Having lived with the Sprinter in it's mostly configured state has us second guessing the platform for full time use since we carry a bit of recreational gear. We spend maybe a few weeks a time in it. We lived full time for 1.5 years in a 27' travel trailer, and it was plenty. The Sprinter seems small for us after about a week, and we are not yet relegated to spending as much time inside it as one normally does when the weather becomes less than idea. i.e. it seems like good space when you can augment it with adjacent external living area under an awning. When that is no longer an option, we are both coming to the conclusion that living vs. spending a week or two at a time will be too small. Then again, we are sizing down, and coming from a Moto you are sizing up.

One other thing to consider with the Sprinter platform is that it may limit where you want to go based primarily upon the departure angle. a 144" wheelbase would do much better, but putting a shower in one of those is not the way I would go due to the cube loss. The 170" wheelbase makes the internal shower possible, but the rear hangover is an issue. You can go with a 4wd which will help some. You can even have Compass van add another 2" of travel to either platform 2wd or 4wd (which sits about 4" higher than the 2wd one from the factory) if you have the funds to do it. I wouldn't bother with the 170" extended, as it is almost hopeless. I can tell you that we drag the hitch frame of our 170" non-lifted 2wd in some places that are suprisingly tame. I can't imagine Mongolia or other locations will fit the description of tame.

Last consideration, with ANY diesel rig built after 2006 (2007 for commercial trucks) is the DPF emissions issue as it relates to out of 1st world country travel. I would highly recommend registering it somewhere that you can modify it for use outside the US without emissions issues. Keep it legal in the US, but have someone who knows what they are doing de-comission it for ourside of the US. Save the parts/tune and you can always change it back upon re-entry. That is quasi legal, but the only real way to go if you want to travel anywhere vs. 1st world only. There is a company in Phoenix that has a Mexico tuner special. Basically tune the vehicle to run without the removed DPF system, do all the labor, etc. Mexico less than 100 miles away, so that might make a good gateway plan. They will reverse everything on the way back. Mesa Blackworks or something like that. Budget about $3k for that, and maybe $500 to 1k on the way back. Maybe they will even store the parts for you for a small fee too.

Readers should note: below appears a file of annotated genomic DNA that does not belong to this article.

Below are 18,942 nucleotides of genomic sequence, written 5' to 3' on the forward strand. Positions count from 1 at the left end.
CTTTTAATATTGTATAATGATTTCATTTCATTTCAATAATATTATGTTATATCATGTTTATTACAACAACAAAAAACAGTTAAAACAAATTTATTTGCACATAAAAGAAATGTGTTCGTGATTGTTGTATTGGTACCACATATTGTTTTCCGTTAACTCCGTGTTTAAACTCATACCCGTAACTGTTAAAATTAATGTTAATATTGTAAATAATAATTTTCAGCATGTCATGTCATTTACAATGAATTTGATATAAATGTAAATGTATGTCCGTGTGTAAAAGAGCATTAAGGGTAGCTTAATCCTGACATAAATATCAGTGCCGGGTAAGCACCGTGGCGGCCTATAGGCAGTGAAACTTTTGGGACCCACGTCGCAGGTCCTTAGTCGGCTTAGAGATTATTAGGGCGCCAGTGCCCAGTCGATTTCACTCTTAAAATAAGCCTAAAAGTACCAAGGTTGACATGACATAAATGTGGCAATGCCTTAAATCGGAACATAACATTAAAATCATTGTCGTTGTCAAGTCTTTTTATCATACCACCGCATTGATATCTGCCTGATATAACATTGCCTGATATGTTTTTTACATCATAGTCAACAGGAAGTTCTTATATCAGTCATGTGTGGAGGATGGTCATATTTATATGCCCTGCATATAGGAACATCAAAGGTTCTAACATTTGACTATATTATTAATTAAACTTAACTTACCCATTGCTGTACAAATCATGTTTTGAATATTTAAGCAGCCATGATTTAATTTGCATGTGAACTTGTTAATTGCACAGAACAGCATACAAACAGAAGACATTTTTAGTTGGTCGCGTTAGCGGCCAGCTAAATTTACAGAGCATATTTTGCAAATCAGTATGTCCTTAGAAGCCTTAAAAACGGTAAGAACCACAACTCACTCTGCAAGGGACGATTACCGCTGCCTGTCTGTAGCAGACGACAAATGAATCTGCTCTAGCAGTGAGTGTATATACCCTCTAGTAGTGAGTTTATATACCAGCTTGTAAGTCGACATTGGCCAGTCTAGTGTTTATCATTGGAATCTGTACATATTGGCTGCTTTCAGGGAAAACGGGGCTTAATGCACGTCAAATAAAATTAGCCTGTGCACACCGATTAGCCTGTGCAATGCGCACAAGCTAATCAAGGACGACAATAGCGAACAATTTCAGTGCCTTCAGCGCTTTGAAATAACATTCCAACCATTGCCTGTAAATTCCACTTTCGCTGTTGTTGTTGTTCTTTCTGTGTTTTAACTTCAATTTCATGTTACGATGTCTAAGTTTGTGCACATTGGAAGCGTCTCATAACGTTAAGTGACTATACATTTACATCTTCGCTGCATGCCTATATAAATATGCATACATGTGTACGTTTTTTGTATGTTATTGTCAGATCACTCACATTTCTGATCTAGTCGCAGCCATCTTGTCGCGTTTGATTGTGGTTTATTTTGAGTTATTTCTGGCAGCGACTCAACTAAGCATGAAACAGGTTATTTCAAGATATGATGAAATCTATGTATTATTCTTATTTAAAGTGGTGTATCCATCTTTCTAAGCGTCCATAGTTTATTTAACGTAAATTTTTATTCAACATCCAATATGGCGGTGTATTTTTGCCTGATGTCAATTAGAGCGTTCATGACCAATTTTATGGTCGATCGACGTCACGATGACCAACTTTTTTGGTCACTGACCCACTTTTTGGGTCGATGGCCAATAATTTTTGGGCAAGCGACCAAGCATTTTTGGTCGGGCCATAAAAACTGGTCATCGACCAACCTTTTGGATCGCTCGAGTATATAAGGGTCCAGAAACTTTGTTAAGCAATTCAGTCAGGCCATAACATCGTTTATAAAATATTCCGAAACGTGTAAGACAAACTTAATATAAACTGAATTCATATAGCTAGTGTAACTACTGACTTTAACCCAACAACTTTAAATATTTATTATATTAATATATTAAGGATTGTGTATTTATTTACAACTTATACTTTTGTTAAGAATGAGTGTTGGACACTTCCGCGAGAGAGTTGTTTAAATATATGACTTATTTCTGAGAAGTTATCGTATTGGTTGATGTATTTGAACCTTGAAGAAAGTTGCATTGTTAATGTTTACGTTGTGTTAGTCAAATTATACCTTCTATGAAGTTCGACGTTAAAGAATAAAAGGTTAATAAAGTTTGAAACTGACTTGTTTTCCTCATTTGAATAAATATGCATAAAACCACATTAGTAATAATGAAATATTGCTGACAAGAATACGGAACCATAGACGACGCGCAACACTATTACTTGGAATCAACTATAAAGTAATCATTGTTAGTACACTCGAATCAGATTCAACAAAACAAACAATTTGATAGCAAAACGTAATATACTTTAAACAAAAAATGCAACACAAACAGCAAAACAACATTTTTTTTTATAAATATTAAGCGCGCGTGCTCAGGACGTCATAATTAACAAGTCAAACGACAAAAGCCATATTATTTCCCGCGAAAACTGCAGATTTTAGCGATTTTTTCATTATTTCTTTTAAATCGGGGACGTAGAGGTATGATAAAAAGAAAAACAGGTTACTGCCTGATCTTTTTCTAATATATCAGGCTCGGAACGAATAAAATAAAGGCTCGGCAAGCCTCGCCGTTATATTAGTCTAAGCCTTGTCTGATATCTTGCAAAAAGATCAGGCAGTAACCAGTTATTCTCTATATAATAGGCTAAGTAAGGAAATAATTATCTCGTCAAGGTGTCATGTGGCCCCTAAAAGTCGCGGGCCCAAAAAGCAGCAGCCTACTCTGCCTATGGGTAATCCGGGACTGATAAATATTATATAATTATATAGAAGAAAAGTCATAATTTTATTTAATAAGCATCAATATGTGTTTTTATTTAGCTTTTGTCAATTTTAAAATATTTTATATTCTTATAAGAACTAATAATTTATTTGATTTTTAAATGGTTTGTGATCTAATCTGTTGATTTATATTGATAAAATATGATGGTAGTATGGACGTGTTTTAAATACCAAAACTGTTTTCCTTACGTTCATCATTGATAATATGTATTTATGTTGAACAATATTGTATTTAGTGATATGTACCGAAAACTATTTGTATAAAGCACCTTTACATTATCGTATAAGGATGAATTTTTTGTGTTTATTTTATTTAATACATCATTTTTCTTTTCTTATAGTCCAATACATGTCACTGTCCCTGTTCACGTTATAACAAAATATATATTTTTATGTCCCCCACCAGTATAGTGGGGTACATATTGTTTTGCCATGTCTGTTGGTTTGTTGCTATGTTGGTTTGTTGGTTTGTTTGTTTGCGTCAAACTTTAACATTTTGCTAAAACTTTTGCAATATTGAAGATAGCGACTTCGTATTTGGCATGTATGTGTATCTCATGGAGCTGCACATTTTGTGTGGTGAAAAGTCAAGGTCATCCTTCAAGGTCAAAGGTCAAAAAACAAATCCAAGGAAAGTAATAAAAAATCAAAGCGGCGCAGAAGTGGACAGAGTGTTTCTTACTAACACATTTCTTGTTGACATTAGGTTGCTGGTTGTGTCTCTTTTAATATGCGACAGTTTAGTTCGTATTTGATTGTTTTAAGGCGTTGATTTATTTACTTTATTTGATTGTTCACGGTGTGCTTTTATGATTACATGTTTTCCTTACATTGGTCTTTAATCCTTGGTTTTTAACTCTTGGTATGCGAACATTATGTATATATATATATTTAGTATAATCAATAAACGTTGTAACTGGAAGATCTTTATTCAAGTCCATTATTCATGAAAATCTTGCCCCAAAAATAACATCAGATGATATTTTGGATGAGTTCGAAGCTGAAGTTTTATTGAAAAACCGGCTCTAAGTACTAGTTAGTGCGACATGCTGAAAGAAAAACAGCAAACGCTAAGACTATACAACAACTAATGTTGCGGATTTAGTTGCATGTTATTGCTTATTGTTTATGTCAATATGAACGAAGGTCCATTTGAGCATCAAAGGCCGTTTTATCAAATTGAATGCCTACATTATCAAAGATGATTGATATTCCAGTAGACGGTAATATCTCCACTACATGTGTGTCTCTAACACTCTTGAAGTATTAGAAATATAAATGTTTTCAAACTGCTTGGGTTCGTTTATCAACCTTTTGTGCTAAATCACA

Whatever you do, best of luck, and enjoy the journey.
 

Trestle

Member
Just realized you said T1N, so scratch the whole emissions thing. I miss our old 140" T1N every time I look at the fuel gage (or do a 10k mile service). We used to get 26mpg loaded to the gills with a moto hanging off the back and kayaks all the way up on the roof so long as we cruised at 70mph. Best I have seen with the V6 cruising at 70 is 17-19 with nothing on the roof. Slow down and it jumps up quite quickly though.
 

tanuki.himself

Active member
During the day when driving use the shower space as hanging clothes storage in a couple of large garment bags, outdoor seating, extra awning etc storage in easy to handle bags. Once you park up you are either using it outside anyway, or store it in the driving seat wells, and hang the garment bags over the driver's seats.....takes a couple of minutes to move things around once or twice a day depending on how often you break camp.
 
I think Winnie did a good job making the Revel have a nice dual purpose permanent shower. If I was building a 144" Sprinter I would personally pass, but the 170" I would consider it a requirement to justify the increase in LOA.
 

Questor

Huge member
I've been inside the Revel and it has a really nice layout considering it's size. I'd like to think I had something to do with the design when they were sending out surveys at Outdoor Retailer on August 2016.

Personally, I think that having a decent shower in ones rig is one of the main reasons to have such a rig. I've lived in tents during my motorcycle years, and rooftop tents during my pickup years. Now I have a full sized 15" habitat, and the ability to take a shower at the end of a day of hiking, and sleep on a comfortable mattress and clean sheets is what differentiates camping from overlanding. So I'd vote for a full time shower area. When not used as a shower, it's a great place to store wet gear or clothing that needs to dry. Second best thing is having a fridge full of cold beer and a freezer for the ice needed for the margaritas.
Q~